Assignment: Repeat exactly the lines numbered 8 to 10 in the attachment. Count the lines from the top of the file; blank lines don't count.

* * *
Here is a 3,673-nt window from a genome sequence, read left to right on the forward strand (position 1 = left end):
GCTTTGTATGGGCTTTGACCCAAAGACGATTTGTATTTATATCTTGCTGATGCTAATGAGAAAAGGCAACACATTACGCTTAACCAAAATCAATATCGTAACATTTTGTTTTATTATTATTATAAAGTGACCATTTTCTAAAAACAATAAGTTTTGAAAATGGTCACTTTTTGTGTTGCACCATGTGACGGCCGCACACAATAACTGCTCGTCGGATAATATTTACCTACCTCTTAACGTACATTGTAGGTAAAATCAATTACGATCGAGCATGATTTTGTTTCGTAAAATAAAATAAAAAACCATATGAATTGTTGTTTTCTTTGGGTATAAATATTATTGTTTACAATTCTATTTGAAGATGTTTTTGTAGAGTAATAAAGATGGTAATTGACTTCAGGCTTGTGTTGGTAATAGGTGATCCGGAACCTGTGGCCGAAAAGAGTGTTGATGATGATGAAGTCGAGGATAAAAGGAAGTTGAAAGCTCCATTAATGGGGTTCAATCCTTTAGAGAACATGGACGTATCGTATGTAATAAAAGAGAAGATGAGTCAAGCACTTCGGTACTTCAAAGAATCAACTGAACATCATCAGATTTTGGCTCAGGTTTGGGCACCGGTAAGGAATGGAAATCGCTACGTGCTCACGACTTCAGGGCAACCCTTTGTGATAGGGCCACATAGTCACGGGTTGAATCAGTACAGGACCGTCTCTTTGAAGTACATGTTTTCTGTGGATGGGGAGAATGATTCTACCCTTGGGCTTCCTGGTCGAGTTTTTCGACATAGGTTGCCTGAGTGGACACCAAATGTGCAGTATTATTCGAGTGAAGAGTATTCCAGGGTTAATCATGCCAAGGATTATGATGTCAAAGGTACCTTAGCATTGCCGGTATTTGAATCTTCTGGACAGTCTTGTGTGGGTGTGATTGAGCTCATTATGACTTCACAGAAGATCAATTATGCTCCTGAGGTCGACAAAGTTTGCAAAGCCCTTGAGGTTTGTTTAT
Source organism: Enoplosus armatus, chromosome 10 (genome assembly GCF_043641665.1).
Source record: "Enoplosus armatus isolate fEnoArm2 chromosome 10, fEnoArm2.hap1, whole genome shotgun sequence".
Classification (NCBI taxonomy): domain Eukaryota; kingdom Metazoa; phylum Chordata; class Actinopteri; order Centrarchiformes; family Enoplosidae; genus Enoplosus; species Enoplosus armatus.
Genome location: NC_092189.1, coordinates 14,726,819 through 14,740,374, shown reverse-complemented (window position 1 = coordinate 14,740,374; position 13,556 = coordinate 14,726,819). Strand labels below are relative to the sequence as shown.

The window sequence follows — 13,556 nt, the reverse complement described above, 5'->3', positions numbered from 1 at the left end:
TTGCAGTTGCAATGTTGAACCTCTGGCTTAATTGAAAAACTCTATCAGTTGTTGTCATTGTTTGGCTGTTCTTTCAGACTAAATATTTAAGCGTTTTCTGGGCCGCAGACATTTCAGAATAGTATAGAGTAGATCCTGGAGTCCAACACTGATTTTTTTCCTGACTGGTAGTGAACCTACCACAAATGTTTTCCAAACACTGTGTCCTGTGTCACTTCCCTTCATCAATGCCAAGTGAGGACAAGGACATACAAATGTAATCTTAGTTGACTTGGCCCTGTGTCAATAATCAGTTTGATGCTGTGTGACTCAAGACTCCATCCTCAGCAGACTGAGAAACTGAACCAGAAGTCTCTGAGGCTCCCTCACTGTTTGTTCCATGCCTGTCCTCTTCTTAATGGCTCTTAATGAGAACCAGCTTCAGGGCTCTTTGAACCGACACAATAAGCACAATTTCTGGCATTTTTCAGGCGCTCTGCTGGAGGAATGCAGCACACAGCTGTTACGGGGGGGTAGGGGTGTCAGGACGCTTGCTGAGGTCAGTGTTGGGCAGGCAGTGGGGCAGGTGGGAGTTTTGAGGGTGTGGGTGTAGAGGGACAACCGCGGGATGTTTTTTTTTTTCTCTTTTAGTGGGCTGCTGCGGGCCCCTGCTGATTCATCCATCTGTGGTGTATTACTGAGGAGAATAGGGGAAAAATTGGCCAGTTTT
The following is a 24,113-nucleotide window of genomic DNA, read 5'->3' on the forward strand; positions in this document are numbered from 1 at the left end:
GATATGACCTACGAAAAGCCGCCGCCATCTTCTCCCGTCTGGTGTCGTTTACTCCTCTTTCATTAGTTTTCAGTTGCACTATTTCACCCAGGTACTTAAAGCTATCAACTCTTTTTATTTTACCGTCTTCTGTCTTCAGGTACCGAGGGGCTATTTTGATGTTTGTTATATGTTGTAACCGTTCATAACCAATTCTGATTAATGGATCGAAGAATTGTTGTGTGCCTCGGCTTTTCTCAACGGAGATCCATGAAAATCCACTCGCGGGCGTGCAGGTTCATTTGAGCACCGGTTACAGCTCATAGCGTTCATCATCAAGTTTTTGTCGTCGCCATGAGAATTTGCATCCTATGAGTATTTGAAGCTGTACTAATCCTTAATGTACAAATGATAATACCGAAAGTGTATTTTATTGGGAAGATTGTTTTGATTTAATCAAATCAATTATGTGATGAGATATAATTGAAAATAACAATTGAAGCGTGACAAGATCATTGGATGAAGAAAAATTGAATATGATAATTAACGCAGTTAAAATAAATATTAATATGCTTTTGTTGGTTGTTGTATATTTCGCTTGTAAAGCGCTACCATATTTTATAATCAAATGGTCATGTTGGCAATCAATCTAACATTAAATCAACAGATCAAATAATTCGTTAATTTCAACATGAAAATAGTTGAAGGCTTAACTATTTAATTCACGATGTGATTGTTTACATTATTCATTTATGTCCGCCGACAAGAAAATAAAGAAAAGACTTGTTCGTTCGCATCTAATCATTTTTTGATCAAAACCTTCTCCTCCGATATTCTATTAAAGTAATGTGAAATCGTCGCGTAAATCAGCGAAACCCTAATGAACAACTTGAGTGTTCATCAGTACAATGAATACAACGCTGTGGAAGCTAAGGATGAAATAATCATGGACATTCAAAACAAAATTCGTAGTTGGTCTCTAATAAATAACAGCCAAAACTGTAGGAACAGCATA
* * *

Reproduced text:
TTGCAGTTGCAATGTTGAACCTCTGGCTTAATTGAAAAACTCTATCAGTTGTTGTCATTGTTTGGCTGTTCTTTCAGACTAAATATTTAAGCGTTTTCTGGGCCGCAGACATTTCAGAATAGTATAGAGTAGATCCTGGAGTCCAACACTGATTTTTTTCCTGACTGGTAGTGAACCTACCACAAATGTTTTCCAAACACTGTGTCCTGTGTCACTTCCCTTCATCAATGCCAAGTGAGGACAAGGACATACAAATGTAATCTTAGTTGACTTGGCCCTGTGTCAATAATCAGTTTGATGCTGTGTGACTCAAGACTCCATCCTCAGCAGACTGAGAAACTGAACCAGAAGTCTCTGAGGCTCCCTCACTGTTTGTTCCATGCCTGTCCTCTTCTTAATGGCTCTTAATGAGAACCAGCTTCAGGGCTCTTTGAACCGACACAATAAGCACAATTTCTGGCATTTTTCAGGCGCTCTGCTGGAGGAATGCAGCACACAGCTGTTACGGGGGGGTAGGGGTGTCAGGACGCTTGCTGAGGTCAGTGTTGGGCAGGCAGTGGGGCAGGTGGGAGTTTTGAGGGTGTGGGTGTAGAGGGACAACCGCGGGATGTTTTTTTTTTTCTCTTTTAGTGGGCTGCTGCGGGCCCCTGCTGATTCATCCATCTGTGGTGTATTACTGAGGAGAATAGGGGAAAAATTGGCCAGTTTT
The following is a 24,113-nucleotide window of genomic DNA, read 5'->3' on the forward strand; positions in this document are numbered from 1 at the left end:
GATATGACCTACGAAAAGCCGCCGCCATCTTCTCCCGTCTGGTGTCGTTTACTCCTCTTTCATTAGTTTTCAGTTGCACTATTTCACCCAGGTACTTAAAGCTATCAACTCTTTTTATTTTACCGTCTTCTGTCTTCAGGTACCGAGGGGCTATTTTGATGTTTGTTATATGTTGTAACCGTTCATAACCAATTCTGATTAATGGATCGAAGAATTGTTGTGTGCCTCGGCTTTTCTCAACGGAGATCCATGAAAATCCACTCGCGGGCGTGCAGGTTCATTTGAGCACCGGTTACAGCTCATAGCGTTCATCATCAAGTTTTTGTCGTCGCCATGAGAATTTGCATCCTATGAGTATTTGAAGCTGTACTAATCCTTAATGTACAAATGATAATACCGAAAGTGTATTTTATTGGGAAGATTGTTTTGATTTAATCAAATCAATTATGTGATGAGATATAATTGAAAATAACAATTGAAGCGTGACAAGATCATTGGATGAAGAAAAATTGAATATGATAATTAACGCAGTTAAAATAAATATTAATATGCTTTTGTTGGTTGTTGTATATTTCGCTTGTAAAGCGCTACCATATTTTATAATCAAATGGTCATGTTGGCAATCAATCTAACATTAAATCAACAGATCAAATAATTCGTTAATTTCAACATGAAAATAGTTGAAGGCTTAACTATTTAATTCACGATGTGATTGTTTACATTATTCATTTATGTCCGCCGACAAGAAAATAAAGAAAAGACTTGTTCGTTCGCATCTAATCATTTTTTGATCAAAACCTTCTCCTCCGATATTCTATTAAAGTAATGTGAAATCGTCGCGTAAATCAGCGAAACCCTAATGAACAACTTGAGTGTTCATCAGTACAATGAATACAACGCTGTGGAAGCTAAGGATGAAATAATCATGGACATTCAAAACAAAATTCGTAGTTGGTCTCTAATAAATAACAGCCAAAACTGTAGGAACAGCATA